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In one C++ source file that I'm wrapping in a python function, someone has included the following:

namespace some_namespace 
  static double some_double; 

float function_that_uses_some_double(float input) { 
  // implementation
  return result; 

The static global some_double is only ever used inside the function, so if I wrap this in a CPython function and call it in single-threaded code, the variable will only ever be used by one function at a time. It's ugly, but no problem there. My question is what happens if I use:

  1. the threading module, or
  2. the multiprocessing module.

When I have multiple processes and / or threads using this module, will they interfere with each other?

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2 Answers 2

up vote 1 down vote accepted

If you use the threading module, then all functions will simply share that global variable. Threads in python are switched between bytecode boundaries, so locking is a non-issue.

If you use the multiprocessing module, things are different and it depends a bit on your usage of multiprocessing. Python starts with a single process so, there is only one copy of the global variable. The value of that variable when you start using multiprocessing (i.e. forking new python processes from the main process) will be copied into the subprocesses (tasks), but those processes will each have their own copy of the global variable.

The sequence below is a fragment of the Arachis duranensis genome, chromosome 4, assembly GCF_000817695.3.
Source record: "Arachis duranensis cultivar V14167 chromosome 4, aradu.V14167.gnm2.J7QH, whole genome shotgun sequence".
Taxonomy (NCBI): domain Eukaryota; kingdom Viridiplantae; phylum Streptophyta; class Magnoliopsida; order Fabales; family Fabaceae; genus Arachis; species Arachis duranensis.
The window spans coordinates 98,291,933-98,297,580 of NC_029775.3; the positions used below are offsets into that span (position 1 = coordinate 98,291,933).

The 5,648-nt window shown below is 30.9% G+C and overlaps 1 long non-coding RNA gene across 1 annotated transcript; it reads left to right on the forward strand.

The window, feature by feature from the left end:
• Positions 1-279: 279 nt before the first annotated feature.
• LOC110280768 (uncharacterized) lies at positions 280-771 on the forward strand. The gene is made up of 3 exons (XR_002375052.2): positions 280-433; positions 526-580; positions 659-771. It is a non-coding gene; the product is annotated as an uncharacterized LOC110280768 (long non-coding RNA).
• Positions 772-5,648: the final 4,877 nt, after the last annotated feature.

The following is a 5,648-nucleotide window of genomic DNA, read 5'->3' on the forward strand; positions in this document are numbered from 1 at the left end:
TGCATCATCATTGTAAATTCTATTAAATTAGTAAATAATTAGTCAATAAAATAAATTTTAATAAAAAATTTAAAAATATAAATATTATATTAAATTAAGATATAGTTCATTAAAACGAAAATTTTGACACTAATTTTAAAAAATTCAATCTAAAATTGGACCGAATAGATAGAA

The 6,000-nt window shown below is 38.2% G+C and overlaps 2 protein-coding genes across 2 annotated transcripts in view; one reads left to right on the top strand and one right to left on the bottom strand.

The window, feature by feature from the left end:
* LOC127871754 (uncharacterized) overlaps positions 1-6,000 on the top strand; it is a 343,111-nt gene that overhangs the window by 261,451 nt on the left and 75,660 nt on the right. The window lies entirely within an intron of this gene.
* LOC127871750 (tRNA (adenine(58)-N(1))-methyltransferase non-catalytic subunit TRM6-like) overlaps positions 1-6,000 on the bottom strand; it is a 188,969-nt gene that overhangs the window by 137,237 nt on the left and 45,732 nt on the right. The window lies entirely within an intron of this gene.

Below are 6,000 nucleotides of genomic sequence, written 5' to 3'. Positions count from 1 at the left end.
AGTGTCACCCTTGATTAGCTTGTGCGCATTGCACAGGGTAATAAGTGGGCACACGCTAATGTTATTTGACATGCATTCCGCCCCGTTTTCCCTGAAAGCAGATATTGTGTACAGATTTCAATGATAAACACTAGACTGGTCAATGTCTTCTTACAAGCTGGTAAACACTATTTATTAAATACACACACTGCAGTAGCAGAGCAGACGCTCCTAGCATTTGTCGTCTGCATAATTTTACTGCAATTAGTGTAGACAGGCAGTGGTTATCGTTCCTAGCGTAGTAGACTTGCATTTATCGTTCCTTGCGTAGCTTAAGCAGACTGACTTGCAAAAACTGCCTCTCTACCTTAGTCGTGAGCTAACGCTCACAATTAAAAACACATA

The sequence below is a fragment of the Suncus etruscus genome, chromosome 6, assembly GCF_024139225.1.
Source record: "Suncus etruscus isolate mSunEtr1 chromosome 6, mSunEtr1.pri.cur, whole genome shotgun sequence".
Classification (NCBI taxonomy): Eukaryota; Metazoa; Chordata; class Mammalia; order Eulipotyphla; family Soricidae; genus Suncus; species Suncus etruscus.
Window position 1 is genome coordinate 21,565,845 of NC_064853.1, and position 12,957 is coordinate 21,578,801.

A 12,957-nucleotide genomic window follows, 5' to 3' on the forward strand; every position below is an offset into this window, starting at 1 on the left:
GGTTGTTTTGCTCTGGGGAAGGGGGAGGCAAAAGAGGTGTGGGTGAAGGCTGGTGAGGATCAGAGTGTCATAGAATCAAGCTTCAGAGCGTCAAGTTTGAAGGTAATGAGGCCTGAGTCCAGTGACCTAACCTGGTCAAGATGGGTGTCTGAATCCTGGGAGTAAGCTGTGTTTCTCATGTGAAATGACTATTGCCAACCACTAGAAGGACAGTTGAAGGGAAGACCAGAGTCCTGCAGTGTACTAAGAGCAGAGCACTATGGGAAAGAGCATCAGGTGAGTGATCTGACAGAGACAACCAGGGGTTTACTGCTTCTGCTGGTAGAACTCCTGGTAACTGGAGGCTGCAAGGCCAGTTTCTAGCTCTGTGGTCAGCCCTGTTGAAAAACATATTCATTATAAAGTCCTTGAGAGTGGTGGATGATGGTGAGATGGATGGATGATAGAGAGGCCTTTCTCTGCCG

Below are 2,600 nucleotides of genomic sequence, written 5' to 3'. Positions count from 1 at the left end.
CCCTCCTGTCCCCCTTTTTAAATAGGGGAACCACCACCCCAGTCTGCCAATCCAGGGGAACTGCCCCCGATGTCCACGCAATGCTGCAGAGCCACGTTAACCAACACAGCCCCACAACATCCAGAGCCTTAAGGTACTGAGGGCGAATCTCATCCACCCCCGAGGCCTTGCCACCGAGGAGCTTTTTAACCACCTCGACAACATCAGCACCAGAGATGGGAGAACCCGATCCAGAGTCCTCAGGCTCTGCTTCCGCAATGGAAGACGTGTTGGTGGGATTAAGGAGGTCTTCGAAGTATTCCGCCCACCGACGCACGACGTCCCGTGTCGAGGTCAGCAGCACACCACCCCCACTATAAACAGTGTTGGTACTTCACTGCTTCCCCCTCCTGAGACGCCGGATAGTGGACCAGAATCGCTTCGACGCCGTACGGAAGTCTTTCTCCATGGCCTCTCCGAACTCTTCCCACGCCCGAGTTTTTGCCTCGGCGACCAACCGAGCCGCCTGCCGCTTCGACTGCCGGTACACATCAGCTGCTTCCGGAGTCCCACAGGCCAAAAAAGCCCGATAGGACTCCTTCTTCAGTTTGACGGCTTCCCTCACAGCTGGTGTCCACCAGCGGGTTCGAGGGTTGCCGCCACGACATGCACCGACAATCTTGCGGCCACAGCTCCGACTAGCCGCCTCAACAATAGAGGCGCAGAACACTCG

If you get tricky and set up a shared memory segment (mmap with MAP_SHARED) and the variable is a pointer, then the location pointed to will be shared and you'll need to use locking.

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If you are going to change some_double (which I assume you are because it's not a const variable), then you will have to do some kind of locking (e.g. mutex) if you use multiple threads.

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That wasn't the question. The fact that the functions are only called from CPython (with its infamous GIL) may change a lot. And you did not adress the multiprocessing either. –  delnan May 5 '12 at 18:34
I think that if your thread creation is in Python which in turn calls your CPython function then the locking (via the GIL) is done automatically for you by Python. But if you create threads inside your C++ code, you have to acquire, lock, release the GIL yourself. Sorry, I'm not familiar with the Python multiprocesssing module. –  Anon Mail May 5 '12 at 18:53
the threads would only be created in python. Each of them may invoke this function, though. –  Shep May 5 '12 at 19:30

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